A fluxgate magnetometer works essentially like a compass but instead of a spinning needle,
electromagnets are used to generate magnetic fields.
If you wrap a coil of wire around a bar of ferromagnetic metal and run a current through
it, the bar becomes magnetized and generates its own magnetic field. Reverse the current
and the field reverses direction. If you do this over and over again the 2 directions
cancel each other out. However, when an external magnetic field is present, like those on Mars,
the 2 directions are thrown out of balance allowing you to measure the external field.
By combining multiple fluxgate sensors you can measure a magnetic field in 3 dimensions.
The magnetometers help us see where the atmosphere is protected by magnetospheres and where it
is open to the solar wind. The job of MAG is to measure interplanetary,
ionospheric, and solar wind magnetic fields. The Langmuir Probe and Waves instrument (LPW)
consists of 2 parts. The first part is a pair of 2 cylindrical sensors that are installed
away from the spacecraft at the tips of two 7-meter long booms. This allows the sensors
to measure electrons without being influenced by the spacecraft itself.
The LPW instrument is designed to study what is coming into Mars atmosphere.
The pair of booms and sensors generate a variable voltage to the booms, which excite Langmuir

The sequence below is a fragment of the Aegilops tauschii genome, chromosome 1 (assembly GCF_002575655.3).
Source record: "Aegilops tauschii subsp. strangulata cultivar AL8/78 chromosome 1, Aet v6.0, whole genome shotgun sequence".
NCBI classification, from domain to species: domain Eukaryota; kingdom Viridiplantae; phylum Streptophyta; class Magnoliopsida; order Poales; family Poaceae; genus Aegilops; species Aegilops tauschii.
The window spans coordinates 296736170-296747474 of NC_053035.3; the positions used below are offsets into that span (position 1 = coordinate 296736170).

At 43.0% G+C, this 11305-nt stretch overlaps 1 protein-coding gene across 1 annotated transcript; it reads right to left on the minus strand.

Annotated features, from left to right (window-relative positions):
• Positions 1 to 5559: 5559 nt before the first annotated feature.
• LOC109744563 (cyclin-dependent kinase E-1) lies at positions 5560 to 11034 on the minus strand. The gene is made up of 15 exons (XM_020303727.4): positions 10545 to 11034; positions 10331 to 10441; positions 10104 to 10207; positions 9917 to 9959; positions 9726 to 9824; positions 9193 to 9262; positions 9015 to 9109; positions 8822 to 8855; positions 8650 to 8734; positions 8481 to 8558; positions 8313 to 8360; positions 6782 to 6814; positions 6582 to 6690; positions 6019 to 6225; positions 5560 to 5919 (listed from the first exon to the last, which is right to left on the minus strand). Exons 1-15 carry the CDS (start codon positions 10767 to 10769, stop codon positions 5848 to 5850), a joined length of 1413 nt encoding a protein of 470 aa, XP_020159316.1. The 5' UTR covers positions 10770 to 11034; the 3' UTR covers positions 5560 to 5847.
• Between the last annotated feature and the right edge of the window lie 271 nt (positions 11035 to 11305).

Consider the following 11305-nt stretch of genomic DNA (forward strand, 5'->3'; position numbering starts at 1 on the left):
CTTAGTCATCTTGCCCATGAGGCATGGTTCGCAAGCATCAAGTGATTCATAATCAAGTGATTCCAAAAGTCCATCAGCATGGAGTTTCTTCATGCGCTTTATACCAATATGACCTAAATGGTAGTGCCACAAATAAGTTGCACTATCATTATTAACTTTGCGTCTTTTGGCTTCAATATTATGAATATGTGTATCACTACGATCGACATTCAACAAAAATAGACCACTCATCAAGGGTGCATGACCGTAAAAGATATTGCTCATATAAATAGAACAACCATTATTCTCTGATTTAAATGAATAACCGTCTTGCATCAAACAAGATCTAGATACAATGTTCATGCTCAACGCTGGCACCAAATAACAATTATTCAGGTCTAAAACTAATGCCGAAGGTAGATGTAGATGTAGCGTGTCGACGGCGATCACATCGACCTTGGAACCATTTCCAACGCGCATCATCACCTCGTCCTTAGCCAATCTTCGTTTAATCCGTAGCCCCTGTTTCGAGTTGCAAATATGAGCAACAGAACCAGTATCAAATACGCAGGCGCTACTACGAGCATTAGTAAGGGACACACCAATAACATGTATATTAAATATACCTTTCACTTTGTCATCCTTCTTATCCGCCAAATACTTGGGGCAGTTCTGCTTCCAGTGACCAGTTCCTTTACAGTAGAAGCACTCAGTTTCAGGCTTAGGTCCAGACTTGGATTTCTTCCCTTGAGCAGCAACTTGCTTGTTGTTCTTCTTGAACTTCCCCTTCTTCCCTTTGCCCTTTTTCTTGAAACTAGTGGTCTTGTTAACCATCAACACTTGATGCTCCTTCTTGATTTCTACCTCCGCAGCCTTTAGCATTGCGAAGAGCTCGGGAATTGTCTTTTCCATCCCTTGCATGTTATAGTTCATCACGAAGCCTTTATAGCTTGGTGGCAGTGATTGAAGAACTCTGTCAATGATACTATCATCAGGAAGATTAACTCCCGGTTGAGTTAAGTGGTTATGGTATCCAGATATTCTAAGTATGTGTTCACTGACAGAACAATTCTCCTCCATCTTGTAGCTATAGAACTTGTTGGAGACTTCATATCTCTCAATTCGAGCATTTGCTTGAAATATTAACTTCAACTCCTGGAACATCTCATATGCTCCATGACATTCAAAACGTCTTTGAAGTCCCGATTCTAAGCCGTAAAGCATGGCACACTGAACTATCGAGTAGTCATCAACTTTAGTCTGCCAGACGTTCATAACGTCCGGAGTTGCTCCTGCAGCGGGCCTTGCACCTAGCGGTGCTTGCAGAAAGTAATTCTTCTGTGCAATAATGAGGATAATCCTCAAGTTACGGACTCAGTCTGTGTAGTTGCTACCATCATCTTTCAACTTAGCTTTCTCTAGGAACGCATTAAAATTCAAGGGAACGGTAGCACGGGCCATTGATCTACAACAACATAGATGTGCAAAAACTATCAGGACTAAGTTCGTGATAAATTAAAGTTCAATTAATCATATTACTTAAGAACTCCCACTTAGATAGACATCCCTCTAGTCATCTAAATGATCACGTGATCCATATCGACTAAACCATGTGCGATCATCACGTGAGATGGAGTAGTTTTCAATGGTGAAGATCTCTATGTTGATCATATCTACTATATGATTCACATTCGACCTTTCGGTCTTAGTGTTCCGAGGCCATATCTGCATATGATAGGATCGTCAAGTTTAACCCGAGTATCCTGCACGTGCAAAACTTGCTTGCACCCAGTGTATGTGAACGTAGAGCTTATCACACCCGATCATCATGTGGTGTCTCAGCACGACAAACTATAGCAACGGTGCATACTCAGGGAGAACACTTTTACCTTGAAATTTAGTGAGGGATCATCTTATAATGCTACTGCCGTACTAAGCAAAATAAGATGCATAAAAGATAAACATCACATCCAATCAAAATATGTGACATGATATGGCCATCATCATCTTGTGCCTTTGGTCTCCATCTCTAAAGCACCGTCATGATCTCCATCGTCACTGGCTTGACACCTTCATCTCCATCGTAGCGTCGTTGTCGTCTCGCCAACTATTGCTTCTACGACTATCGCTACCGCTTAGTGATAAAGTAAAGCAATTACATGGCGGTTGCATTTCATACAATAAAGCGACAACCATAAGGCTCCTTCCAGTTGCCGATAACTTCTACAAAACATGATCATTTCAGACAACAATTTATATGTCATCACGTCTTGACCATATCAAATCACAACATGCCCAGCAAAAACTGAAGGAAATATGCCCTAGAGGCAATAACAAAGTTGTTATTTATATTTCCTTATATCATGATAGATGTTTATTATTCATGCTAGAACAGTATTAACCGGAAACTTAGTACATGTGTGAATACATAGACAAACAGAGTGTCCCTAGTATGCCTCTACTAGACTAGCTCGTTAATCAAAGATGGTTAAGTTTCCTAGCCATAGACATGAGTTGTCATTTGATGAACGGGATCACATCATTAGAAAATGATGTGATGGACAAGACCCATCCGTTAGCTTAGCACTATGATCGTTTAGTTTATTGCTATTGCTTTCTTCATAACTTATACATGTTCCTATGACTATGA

waves in plasma, measuring electron energy and density in the local area around the spacecraft.
This will help to more clearly define the density and boundary of the ionosphere.
The second part of the LPW instrument and sometimes referred to as the 9th instrument,
is the Extreme Ultraviolet Sensor (EUV) which is mounted directly onto the body of the spacecraft
facing the Sun. Extreme ultraviolet radiation is high energy
ultra violet radiation generated naturally by our Sun’s corona and brought to Mars
by the solar wind. LPW also works together with MAVEN’s magnetometers,
giving scientists a picture of the extreme ultraviolet radiation coming out of the sun
and flowing into the ionosphere. This energy can also heat up ions, which can also cause
escape. The job of LPW is to help scientists understand
the science of what is coming into Mars atmosphere, how the solar wind and ionosphere are structured
and how they interact with each other. The Solar Energetic Particle instrument (SEP)
consists of two identical instrument boxes, fix mounted at 90 degree angles from each
other and on opposite sides of the body of the spacecraft
SEP detects the highest energy ions coming into Mars by measuring the impact of the solar
wind on the atmosphere. The instrument is designed to study the energies of hydrogen
and helium ions emitted by our sun during solar storms, solar flares, and coronal mass
ejections. SEP will also help scientists understand what effect these particles have in ionizing
the upper atmosphere, as well as their role in the “sputtering” process.